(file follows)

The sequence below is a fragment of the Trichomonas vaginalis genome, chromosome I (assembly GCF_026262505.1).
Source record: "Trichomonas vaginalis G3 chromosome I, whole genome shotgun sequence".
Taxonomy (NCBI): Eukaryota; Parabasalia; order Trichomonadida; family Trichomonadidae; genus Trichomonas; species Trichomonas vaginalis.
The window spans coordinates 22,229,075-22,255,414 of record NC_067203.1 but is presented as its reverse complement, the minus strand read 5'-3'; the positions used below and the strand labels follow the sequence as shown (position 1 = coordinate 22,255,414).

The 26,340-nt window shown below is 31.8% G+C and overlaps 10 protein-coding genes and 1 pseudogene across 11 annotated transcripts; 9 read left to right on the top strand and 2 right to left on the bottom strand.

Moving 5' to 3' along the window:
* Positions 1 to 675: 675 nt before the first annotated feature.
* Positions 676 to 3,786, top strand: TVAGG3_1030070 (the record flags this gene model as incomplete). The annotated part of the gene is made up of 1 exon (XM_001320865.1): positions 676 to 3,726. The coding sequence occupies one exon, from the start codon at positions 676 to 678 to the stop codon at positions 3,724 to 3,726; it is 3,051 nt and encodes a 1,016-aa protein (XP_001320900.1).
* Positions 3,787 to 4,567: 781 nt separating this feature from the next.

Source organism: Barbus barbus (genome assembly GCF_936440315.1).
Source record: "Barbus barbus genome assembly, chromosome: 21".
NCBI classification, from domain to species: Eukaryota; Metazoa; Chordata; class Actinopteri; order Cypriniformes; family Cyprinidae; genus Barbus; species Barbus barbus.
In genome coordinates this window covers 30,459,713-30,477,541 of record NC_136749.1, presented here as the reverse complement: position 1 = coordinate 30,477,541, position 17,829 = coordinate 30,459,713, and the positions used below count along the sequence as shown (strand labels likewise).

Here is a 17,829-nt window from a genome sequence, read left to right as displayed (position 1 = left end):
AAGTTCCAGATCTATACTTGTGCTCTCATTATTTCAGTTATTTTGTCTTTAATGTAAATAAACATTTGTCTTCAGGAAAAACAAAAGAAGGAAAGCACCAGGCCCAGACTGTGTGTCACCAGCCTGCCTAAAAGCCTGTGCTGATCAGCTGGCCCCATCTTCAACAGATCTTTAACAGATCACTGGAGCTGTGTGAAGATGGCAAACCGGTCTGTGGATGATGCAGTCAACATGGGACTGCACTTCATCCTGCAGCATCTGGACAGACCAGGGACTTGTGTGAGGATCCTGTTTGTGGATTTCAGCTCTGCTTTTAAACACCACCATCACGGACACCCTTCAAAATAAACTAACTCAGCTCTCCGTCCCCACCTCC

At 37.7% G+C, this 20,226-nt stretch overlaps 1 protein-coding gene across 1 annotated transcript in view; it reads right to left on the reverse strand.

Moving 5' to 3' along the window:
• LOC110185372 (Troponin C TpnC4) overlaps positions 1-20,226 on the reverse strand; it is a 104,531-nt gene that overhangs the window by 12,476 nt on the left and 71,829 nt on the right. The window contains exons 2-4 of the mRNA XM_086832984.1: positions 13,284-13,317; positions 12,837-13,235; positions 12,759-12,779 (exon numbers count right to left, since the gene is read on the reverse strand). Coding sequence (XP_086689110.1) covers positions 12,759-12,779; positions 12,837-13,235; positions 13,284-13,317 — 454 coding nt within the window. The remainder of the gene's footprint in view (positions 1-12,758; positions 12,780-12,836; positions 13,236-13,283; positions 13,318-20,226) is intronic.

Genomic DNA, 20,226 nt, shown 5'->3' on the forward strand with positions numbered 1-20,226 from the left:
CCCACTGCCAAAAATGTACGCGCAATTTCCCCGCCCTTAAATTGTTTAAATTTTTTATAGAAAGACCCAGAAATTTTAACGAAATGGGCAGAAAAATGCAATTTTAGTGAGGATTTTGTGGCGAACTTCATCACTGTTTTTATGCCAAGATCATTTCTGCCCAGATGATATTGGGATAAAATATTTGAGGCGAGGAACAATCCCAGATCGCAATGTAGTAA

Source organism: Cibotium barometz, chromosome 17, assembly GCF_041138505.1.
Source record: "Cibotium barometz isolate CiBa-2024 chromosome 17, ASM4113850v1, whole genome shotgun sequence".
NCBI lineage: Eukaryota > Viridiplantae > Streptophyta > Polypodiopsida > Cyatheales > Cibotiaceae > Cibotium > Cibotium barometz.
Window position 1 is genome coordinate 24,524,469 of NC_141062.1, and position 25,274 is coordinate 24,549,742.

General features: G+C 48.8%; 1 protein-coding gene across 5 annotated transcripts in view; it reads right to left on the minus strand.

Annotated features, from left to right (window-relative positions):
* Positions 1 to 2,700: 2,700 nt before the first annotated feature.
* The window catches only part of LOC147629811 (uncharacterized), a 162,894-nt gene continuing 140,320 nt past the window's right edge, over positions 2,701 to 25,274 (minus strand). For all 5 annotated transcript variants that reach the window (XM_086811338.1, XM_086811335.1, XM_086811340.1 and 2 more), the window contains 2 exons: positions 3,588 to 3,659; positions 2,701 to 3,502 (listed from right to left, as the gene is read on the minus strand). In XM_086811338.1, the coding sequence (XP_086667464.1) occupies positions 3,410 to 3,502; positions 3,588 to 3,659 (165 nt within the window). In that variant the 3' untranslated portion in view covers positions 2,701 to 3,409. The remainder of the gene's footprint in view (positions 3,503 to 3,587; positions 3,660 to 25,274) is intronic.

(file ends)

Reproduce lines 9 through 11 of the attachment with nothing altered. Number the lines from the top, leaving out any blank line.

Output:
* Positions 3,787 to 4,567: 781 nt separating this feature from the next.

Source organism: Barbus barbus (genome assembly GCF_936440315.1).
Source record: "Barbus barbus genome assembly, chromosome: 21".